Rosina (rosinarowantree) Emma rewards a re-read, when you can see the misdirections and the unreliable narration, and beneath them the 'clues' to what is really going on. I still can't warm to Fanny Price.


Karlyne Landrum | 3895 comments I should have kept track of how many times I've read Mansfield. But I know it was at least the third time, probably the fourth, before I started to appreciate Fanny - I positively enjoy her now!


Carolm | 62 comments Moloch wrote: "Finished the book today.

This is my second book in a row by Heyer (the other being "The Foundling", a previous group read) where she seems to be kind of carried away by the plot to the point of forgetting the romance. Maybe this is not that unusual for her? If so, I'm not complaining, because I like plot better than romance."


For me, Heyer does not really do romance as the focus, they are always more mysteries or coming-of-age stories with the romance as secondary.


Abigail Bok (regency_reader) | 1430 comments Perhaps that's because our idea of what romantic fiction is has migrated since Heyer's day. When she was writing, the kind of focus on emotions and physical attraction that is popular now would have been found only in soft-porn literature sold underground in brown paper wrappers. Personally, I wish those stories had remained underground! For me, romance lives in the process of growing a stronger character and finding character to admire in another person.


message 47: by Nick (new) - rated it 3 stars

Nick Imrie (nickimrie) | 443 comments Abigail wrote: "Perhaps that's because our idea of what romantic fiction is has migrated since Heyer's day. When she was writing, the kind of focus on emotions and physical attraction that is popular now would hav..."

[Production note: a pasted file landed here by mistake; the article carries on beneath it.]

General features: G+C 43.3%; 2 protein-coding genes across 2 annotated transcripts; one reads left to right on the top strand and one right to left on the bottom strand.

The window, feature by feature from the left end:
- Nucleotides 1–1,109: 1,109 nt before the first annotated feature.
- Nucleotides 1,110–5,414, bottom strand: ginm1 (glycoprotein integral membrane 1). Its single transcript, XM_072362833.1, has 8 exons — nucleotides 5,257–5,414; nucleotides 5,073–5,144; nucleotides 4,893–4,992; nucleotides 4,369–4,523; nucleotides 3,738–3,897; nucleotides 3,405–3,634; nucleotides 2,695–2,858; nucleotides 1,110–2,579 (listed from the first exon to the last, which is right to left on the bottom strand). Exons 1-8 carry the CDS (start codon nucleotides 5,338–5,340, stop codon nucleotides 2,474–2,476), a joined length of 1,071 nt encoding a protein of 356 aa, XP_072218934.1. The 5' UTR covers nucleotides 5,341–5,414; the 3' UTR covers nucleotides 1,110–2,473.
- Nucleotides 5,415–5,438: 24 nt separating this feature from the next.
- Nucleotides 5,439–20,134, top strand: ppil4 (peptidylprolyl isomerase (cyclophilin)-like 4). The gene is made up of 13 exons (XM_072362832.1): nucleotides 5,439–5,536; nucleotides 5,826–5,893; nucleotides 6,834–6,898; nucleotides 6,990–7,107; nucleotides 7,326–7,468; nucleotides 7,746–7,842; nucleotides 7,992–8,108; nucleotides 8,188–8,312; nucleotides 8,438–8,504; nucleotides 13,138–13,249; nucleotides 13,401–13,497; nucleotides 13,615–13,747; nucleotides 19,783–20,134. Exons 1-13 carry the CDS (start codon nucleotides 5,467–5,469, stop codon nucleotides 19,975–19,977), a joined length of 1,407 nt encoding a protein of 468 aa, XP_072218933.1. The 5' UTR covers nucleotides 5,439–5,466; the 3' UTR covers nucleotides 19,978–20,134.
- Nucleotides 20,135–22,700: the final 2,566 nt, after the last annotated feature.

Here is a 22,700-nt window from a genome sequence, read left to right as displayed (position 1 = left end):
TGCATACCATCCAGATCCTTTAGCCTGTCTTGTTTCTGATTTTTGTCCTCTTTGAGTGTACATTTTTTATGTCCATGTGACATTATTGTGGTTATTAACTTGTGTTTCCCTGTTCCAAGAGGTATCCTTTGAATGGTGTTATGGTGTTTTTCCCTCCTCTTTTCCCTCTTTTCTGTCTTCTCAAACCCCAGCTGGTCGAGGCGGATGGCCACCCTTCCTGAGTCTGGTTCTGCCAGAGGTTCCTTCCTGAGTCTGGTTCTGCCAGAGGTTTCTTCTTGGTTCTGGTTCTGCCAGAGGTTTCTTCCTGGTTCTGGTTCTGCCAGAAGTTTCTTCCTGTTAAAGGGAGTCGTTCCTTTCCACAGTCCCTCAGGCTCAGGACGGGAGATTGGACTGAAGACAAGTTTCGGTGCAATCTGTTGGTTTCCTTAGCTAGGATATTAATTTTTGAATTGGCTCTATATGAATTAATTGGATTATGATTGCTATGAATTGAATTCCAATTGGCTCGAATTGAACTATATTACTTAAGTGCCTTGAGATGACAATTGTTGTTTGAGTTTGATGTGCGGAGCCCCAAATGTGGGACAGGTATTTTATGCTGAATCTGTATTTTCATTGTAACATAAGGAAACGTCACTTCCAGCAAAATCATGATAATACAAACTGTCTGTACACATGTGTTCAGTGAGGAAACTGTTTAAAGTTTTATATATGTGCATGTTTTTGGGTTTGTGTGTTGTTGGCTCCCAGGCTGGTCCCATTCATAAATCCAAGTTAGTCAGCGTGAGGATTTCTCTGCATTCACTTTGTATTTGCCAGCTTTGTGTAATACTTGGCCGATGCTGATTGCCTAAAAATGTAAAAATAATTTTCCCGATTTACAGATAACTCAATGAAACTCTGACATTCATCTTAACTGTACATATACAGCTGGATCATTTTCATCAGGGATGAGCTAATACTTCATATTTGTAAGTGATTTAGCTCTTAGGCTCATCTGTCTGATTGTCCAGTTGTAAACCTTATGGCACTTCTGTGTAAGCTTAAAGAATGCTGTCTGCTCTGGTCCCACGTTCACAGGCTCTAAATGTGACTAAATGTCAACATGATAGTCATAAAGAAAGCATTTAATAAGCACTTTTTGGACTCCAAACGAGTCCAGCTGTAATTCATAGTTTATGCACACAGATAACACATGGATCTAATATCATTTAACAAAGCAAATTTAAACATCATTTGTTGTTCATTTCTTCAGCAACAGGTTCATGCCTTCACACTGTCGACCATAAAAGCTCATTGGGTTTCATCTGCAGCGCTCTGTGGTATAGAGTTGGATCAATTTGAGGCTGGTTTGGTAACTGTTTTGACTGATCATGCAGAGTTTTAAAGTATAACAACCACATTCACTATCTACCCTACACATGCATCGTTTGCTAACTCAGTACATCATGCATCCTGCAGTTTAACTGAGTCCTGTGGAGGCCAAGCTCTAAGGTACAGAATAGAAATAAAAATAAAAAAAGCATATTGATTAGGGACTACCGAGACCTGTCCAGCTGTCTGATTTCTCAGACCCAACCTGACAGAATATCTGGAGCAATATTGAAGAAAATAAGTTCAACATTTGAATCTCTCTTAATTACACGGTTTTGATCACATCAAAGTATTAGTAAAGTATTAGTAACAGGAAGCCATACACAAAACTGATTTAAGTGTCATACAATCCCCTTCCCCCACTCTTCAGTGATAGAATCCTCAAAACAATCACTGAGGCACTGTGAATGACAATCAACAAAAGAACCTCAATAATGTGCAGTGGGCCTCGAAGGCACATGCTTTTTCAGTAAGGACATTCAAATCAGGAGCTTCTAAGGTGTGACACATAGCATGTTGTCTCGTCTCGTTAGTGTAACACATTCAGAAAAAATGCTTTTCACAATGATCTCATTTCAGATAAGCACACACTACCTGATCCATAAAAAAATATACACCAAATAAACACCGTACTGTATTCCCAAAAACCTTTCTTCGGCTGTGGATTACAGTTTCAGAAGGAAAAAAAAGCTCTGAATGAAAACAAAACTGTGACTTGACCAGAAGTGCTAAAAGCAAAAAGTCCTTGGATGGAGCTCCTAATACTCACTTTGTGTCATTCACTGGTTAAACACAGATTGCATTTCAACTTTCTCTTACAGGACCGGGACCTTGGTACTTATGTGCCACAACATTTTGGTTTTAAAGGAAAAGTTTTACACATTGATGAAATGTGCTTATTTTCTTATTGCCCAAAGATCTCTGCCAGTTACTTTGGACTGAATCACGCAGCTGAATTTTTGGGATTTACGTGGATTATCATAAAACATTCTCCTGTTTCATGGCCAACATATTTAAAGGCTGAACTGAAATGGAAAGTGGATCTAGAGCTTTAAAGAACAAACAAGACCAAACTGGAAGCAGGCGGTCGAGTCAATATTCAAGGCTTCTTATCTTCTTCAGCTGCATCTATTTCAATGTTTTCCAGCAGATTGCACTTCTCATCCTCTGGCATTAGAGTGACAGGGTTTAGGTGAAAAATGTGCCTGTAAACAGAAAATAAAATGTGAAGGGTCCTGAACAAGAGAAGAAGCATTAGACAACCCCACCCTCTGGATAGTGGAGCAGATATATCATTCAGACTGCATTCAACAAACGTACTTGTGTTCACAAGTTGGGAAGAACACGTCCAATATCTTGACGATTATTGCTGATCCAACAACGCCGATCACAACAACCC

Interesting. I think I largely agree with you - except Heyer does sometimes weigh it too heavily in favour of development and against attraction. I think I would classify it like:

1. Almost entirely character development which takes place outside of the relationship. The main couple hardly interact. The guy 'gets the girl' almost as a reward for his actions elsewhere: Heyer's The Foundling fits that category for me.

2. Perfect balance of attraction and character development, where the characters interacting with each other drives their character development. Naturally, Austen does it best. Pride and Prejudice must be the best example of this.

3. Two characters just wanna bone and are only prevented from doing so by contrived external events or silly misunderstandings. I wouldn't want to point fingers, I'm sure I've read some romance in this category!


Karlyne Landrum | 3895 comments I think you're right, Abigail; the entire word "romance" has gone through a trail of changing meanings over the years, but what it means now is pretty much synonymous with "Harlequin".


message 49: by Moloch (last edited Sep 24, 2018 11:22AM) (new) - rated it 3 stars

Moloch | 208 comments Abigail wrote: "Perhaps that's because our idea of what romantic fiction is has migrated since Heyer's day. When she was writing, the kind of focus on emotions and physical attraction that is popular now would hav..."

You make interesting points, Abigail.
This is similar to what I thought when I read the scene where (view spoiler). I thought that in fiction a similar situation is often depicted as wild, romantic, sexy.
But then this attitude is maybe changing right now, today, with all the discussion about unwanted attentions and the #metoo movement. So in a way that scene felt more "modern" than many others even though it was written a long time ago.


Susan in NC (susanncreader) | 3661 comments Karlyne wrote: "I should have kept track of how many times I've read Mansfield. But I know it was at least the third time, probably the fourth, before I started to appreciate Fanny - I positively enjoy her now!"

Oh dear, I’ve only read it once, so when I reread I won’t expect to like her yet!